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Homeowners: Water Bill Mistakes Led To Us Possibly Losing Our Homes

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McCorkel Meghan 370x278 (2) Meghan McCorkell
Meghan McCorkell joined the Eyewitness News team in July 2011 as a...
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BALTIMORE (WJZ) — Imagine getting a water bill that’s hundreds, even thousands, more than usual. It’s happening in Baltimore City. Now homeowners are taking their fight to City Council.

Meghan McCorkell has more on the contentious meeting.

Some of those people say they are in danger of losing their homes to tax sale, all because of what they say are mistakes on their water bill. Now the council is taking action.

City homeowners are waging war over water bill mistakes.

“So what do I do? Do I pay your inflated water bill of $530? Or do I take care of my child?” said Rhonda Wimbish.

Wimbish has been fighting a discrepancy in her water bill for a year. Now she’s just found out her home is in tax sale!

“I feel like now I’m being threatened to lose my home when I’ve done all I could to correct the problem,” Wimbish said.

About 2,300 property owners are set to lose their homes due to unpaid water bills.

“I won’t even wash, do laundry, until absolutely necessary because I’m afraid the water bill is going to go sky high,” said April Holland.

A scathing audit of the Department of Public Works shows widespread billing problems. The city is now issuing $4.2 million in refunds to 38,000 water customers. The City Council is now proposing a two-year moratorium on seizing homes until billing problems are resolved.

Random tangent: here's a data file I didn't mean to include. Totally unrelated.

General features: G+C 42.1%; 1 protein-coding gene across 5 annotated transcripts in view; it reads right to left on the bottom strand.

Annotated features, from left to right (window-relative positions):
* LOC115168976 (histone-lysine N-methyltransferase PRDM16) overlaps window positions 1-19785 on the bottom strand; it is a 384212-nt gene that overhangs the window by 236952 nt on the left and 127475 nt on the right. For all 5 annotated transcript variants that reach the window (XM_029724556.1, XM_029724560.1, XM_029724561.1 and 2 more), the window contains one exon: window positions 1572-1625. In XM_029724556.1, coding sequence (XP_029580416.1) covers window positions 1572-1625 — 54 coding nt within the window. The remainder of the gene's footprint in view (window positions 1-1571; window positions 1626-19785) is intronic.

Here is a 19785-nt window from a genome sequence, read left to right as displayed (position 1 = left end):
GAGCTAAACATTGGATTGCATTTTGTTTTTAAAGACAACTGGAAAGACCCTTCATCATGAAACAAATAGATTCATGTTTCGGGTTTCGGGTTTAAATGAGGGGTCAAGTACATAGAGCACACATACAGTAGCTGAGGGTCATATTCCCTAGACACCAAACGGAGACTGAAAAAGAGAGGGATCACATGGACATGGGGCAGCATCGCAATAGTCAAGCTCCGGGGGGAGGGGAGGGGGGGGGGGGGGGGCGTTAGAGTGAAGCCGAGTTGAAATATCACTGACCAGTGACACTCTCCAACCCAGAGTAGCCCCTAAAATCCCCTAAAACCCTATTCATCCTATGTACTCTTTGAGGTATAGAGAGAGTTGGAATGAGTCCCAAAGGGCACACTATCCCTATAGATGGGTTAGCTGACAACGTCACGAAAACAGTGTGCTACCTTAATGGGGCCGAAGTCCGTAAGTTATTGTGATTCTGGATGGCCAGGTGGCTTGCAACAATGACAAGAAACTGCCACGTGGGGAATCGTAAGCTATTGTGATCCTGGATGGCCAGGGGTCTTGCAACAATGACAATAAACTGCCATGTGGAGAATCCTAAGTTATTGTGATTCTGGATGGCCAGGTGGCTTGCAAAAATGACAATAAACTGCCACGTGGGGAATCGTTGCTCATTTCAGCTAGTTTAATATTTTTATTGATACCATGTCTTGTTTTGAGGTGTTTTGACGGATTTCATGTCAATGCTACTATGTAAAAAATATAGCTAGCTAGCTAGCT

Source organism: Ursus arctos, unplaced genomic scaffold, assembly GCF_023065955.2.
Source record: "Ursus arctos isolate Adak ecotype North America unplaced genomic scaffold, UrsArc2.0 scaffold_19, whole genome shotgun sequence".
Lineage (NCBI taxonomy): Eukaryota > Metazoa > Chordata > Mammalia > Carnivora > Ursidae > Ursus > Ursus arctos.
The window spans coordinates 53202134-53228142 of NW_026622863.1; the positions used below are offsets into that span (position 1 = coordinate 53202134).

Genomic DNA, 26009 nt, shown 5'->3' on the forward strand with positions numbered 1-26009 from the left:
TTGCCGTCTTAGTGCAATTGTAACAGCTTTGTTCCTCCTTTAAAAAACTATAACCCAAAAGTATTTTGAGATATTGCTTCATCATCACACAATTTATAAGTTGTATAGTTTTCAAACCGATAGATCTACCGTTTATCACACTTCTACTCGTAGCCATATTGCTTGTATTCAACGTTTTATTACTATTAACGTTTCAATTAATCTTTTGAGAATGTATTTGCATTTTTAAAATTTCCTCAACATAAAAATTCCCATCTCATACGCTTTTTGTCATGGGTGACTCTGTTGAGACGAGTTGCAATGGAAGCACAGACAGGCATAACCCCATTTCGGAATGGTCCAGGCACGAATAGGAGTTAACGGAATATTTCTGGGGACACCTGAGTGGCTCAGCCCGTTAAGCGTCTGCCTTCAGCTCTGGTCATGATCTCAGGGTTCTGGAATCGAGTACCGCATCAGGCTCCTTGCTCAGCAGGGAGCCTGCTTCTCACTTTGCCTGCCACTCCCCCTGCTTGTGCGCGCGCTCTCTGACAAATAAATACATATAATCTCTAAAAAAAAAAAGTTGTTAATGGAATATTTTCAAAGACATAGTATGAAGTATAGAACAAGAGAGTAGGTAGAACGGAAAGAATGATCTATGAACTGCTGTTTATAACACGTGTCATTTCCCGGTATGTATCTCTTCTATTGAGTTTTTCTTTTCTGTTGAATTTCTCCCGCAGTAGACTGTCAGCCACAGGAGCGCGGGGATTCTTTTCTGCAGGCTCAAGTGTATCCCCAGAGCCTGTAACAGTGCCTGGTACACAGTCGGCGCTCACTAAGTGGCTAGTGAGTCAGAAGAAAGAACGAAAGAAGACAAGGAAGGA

“It is a great embarrassment to see your home for sale in the public newspaper when you know you’ve done everything right except pay a water bill that is incorrect,” said Councilman Carl Stokes.

The Department of Public Works is improving the system, replacing old meters with new digital ones. The department has increased the number of meter readers so each and every home’s water meter is read accurately each quarter.

“We want to make sure our customers get fair, accurate, timely bills,” said Kurt Kocher, Department of Public Works.

Something customers say they want, too.

The Department of Public Works has also added more customer service representatives to help people who have discrepancies in their water bills.

Council President Jack Young will introduce the moratorium on tax sales due to unpaid water bills on Monday. Mayor Stephanie Rawlings-Blake has spoken out against the move.

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